I have never been much of a joiner. I can count on the fingers of one hand the clubs or associations to which I have signed up over the years, and almost invariably I have allowed my membership to lapse after the minimum period has expired. In the late seventies, however, I actually formed my own organisation. There was only one other member, and as far as I can remember it lasted about two weeks before being consigned to the dustbin of history. I am not sure what made it pop into my head yesterday, for the first time in decades.
This short-lived yet important society was the Dubbin Club. I am afraid I recall very little about it, save that it issued certificates of membership and it was intended that members purchase one tin of dubbin each month. I think in total one tin of dubbin was bought, shared between the two members, before the club petered out due to lack of enthusiasm. It may also be pertinent, in terms of the club’s collapse, that neither Member Number One (me) nor Member Number Two (my friend David) had any pressing need for dubbin, as we were not engaged in any sporting activity for which the rubbing of dubbin in to boots would have proved beneficial. In short, the Dubbin Club was an ephemeral private amusement between a pair of pals. I would not say it is a memory I cherish, and indeed I cannot for the life of me think what on earth we were doing, wasting what little cash we had on a polish or unguent for which we had not the slightest use. But I suppose I was young, and given to preposterousness of one kind and another, and it raised a few laughs at the time.
Over thirty years later, there is one point about the Dubbin Club that I still understand, which is the fact that dubbin is inherently funny. Now, we know from bitter experience that any attempt to analyse humour, or to explain a joke, leaches the life out of it and leaves it curled up, shrivelled and dead, so I am not going to be so foolish as to fret away at the intrinsic amusement value of dubbin. You will either share my appreciation or you will not. You will chortle along with me at the sight of a tin of dubbin, and at the very sound of the word, or you will not.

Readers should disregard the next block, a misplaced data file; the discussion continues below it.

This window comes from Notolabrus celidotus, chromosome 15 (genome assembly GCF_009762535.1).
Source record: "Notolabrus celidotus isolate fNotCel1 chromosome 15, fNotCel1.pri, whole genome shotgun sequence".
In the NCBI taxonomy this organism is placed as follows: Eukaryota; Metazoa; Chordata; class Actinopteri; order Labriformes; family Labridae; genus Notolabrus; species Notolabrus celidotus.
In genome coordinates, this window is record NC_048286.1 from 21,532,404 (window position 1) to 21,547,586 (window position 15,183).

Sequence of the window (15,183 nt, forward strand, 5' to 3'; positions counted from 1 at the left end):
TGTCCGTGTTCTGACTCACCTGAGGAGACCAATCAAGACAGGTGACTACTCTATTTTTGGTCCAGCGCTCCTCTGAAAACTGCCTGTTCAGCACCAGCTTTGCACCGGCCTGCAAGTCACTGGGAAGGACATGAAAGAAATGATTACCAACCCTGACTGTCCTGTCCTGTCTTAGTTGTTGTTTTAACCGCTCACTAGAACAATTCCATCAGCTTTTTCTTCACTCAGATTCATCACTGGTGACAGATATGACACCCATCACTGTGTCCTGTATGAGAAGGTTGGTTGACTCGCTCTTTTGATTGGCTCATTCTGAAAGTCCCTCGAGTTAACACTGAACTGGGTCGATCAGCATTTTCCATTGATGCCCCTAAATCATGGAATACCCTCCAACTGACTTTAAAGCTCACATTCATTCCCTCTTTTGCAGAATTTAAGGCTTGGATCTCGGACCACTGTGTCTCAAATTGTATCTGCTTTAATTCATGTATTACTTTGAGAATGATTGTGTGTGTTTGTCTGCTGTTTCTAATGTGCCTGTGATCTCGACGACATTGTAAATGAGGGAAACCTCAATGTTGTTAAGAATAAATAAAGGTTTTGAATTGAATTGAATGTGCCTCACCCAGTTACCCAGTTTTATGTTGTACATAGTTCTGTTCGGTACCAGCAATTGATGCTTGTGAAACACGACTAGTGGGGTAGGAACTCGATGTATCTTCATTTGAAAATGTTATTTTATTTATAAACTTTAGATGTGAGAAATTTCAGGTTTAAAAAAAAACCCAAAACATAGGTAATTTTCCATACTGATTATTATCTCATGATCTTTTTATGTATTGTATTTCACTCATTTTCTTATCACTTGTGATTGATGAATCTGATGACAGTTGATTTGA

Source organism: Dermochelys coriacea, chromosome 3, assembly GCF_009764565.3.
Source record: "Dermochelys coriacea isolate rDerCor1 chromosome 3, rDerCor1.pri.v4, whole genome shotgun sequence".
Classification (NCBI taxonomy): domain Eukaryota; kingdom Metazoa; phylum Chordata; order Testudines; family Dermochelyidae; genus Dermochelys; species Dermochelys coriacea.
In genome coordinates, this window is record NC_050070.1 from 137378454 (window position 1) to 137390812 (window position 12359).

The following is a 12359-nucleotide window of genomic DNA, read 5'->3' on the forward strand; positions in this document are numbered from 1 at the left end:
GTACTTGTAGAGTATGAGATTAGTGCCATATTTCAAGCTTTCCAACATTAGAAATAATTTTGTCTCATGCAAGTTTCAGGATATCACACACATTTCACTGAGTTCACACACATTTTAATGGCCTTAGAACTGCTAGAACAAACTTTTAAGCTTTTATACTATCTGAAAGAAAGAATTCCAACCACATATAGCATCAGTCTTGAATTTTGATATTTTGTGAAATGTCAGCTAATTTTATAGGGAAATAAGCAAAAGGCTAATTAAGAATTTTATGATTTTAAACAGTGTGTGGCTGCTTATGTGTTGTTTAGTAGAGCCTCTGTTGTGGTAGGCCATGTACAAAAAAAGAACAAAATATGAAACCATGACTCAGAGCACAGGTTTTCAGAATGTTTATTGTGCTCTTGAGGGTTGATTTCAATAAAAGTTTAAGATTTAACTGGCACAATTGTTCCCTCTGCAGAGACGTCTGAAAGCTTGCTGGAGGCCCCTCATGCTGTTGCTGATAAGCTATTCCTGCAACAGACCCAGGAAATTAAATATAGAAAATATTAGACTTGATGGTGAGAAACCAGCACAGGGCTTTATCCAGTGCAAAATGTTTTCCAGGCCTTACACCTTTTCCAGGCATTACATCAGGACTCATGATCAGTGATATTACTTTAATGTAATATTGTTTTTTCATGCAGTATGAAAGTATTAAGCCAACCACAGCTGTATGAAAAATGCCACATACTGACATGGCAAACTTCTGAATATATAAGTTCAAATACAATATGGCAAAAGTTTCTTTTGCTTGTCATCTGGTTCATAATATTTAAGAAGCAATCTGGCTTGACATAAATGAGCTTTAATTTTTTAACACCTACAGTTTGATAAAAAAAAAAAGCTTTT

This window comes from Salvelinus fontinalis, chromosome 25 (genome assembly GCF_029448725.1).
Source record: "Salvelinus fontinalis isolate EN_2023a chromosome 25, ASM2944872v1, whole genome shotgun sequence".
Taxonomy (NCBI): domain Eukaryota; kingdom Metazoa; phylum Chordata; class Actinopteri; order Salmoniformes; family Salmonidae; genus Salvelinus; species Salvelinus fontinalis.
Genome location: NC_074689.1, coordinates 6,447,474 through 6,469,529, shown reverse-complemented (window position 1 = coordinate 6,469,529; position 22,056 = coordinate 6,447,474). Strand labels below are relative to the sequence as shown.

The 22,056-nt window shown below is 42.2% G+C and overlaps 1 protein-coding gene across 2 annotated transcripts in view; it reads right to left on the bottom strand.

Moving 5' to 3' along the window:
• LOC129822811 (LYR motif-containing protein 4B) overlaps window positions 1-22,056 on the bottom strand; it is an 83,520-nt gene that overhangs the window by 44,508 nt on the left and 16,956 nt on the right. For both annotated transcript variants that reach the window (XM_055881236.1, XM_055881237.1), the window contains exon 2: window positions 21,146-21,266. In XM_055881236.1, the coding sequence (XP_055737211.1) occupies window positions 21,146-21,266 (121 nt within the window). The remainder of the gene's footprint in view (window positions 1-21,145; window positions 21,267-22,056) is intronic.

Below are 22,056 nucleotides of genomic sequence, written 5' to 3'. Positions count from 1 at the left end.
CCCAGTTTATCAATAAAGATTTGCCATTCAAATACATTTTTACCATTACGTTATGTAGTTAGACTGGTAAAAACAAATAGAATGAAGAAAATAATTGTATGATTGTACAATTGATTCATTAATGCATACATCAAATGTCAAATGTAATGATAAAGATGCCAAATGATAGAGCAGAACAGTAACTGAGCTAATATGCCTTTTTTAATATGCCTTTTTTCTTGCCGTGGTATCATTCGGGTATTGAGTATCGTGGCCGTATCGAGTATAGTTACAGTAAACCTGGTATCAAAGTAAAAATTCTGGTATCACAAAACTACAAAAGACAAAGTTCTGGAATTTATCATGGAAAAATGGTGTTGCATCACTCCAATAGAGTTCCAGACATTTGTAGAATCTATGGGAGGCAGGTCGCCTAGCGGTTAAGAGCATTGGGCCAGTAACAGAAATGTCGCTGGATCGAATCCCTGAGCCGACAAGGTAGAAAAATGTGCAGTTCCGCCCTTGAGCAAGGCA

If, like me, you find dubbin amusing, you will be equally likely to see the comedy inherent in both swarfega and linseed oil. A few years after the demise of the Dubbin Club, I was pleased to note that the Monty Python team recognised the comic value of linseed oil, with that splendid line “Now, two boys have been found rubbing linseed oil into the school cormorant” from The Meaning Of Life (1983). Obviously the school cormorant has a large part to play in our uproarious laughter here, but we must not overlook the fact that, of all the goos or unguents or substances that could be rubbed in to it, linseed oil is almost certainly the funniest. Though I think it is significant that the line still works with dubbin or swarfega substituted for linseed oil.
Having said that I will not try to analyse the source of my hilarity, it does occur to me that both dubbin and linseed oil are intrinsic elements in what we might think of as a certain British twentieth century sporting milieu. We can imagine baggy-trousered chaps rubbing linseed oil into their cricket bats, and rubbing dubbin in to their football boots. These are the same sort of chaps, with their clipped accents and emotional repression and thorough decency, who amuse us today because, perhaps, they seem so impossibly distant from our own barbaric age. It is a vein of humour explored by many, the funny and the hopelessly unfunny, over the past fifty years, from Beyond The Fringe onwards. I think we ought to acknowledge that dubbin and linseed oil and, to a somewhat lesser extent, swarfega are important elements of it.
This was surely the – unconscious – motive behind the establishment of the Dubbin Club and its sadly curtailed activities. My friend David and I recognised, even if we did not know why, that dubbin was not just something that could be bought in a tin and then rubbed into boots, but was more than that – a waxy goo that signified a lost world, so the comedy was tinged with nostalgia, a nostalgia for a world that, if it ever existed, was dying or indeed dead before we were born.
The fictional athlete Bobnit Tivol, of whose doings you will have read here, belongs to that same era, as I trust is evident. Like Tupper of the Track, Bobnit Tivol is a clean-living and morally upright athlete, a far cry from the reprehensible scalliwags of today. His fictional world is richly infused with dubbin and linseed oil, though for his chosen sporting activities he wears spikes rather than football boots, and brandishes a pole-vault rather than a cricket bat. His coach and mentor Old Halob, on the other hand, comes from a different world, though a roughly contemporaneous one. Old Halob’s is a world of fog and trenchcoats and Homburg hats and Stalinism. It is in some ways a shadow world, the morally ambiguous, shifting and uncertain other side to the clean bright decency of the dubbin-and-linseed oil world of gentlemanly sport.
Perhaps it is time I revived the Dubbin Club for the twenty-first century. Those of you keen to join may express an interest in the Comments section. If sufficient numbers perk up, we can begin long and detailed discussions on such matters as the club’s constitution, purpose, and activities. Most importantly, we should decide on a coat of arms and a Latin motto.